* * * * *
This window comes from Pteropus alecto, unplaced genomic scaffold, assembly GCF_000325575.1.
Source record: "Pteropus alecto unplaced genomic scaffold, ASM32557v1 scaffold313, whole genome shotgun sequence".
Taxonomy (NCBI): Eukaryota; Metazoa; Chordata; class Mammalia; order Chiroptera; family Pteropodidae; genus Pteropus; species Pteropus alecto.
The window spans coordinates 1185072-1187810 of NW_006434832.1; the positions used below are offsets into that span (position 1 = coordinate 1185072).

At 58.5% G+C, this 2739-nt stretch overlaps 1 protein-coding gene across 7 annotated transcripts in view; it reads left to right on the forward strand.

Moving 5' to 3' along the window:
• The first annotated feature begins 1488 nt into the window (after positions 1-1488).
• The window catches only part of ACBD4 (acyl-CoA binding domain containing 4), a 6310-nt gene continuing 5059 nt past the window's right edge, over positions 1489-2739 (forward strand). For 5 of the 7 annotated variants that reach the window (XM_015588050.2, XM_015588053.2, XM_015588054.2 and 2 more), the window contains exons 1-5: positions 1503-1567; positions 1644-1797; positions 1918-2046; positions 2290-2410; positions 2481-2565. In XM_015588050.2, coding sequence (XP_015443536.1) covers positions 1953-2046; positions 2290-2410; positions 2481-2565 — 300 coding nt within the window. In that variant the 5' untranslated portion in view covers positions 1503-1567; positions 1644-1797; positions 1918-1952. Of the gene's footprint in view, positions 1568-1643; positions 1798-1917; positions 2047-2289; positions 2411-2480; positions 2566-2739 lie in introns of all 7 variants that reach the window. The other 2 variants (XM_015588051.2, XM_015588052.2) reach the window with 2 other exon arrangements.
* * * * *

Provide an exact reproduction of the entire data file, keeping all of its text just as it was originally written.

This window comes from Pteropus alecto, unplaced genomic scaffold, assembly GCF_000325575.1.
Source record: "Pteropus alecto unplaced genomic scaffold, ASM32557v1 scaffold313, whole genome shotgun sequence".
Taxonomy (NCBI): Eukaryota; Metazoa; Chordata; class Mammalia; order Chiroptera; family Pteropodidae; genus Pteropus; species Pteropus alecto.
The window spans coordinates 1185072-1187810 of NW_006434832.1; the positions used below are offsets into that span (position 1 = coordinate 1185072).

At 58.5% G+C, this 2739-nt stretch overlaps 1 protein-coding gene across 7 annotated transcripts in view; it reads left to right on the forward strand.

Moving 5' to 3' along the window:
• The first annotated feature begins 1488 nt into the window (after positions 1-1488).
• The window catches only part of ACBD4 (acyl-CoA binding domain containing 4), a 6310-nt gene continuing 5059 nt past the window's right edge, over positions 1489-2739 (forward strand). For 5 of the 7 annotated variants that reach the window (XM_015588050.2, XM_015588053.2, XM_015588054.2 and 2 more), the window contains exons 1-5: positions 1503-1567; positions 1644-1797; positions 1918-2046; positions 2290-2410; positions 2481-2565. In XM_015588050.2, coding sequence (XP_015443536.1) covers positions 1953-2046; positions 2290-2410; positions 2481-2565 — 300 coding nt within the window. In that variant the 5' untranslated portion in view covers positions 1503-1567; positions 1644-1797; positions 1918-1952. Of the gene's footprint in view, positions 1568-1643; positions 1798-1917; positions 2047-2289; positions 2411-2480; positions 2566-2739 lie in introns of all 7 variants that reach the window. The other 2 variants (XM_015588051.2, XM_015588052.2) reach the window with 2 other exon arrangements.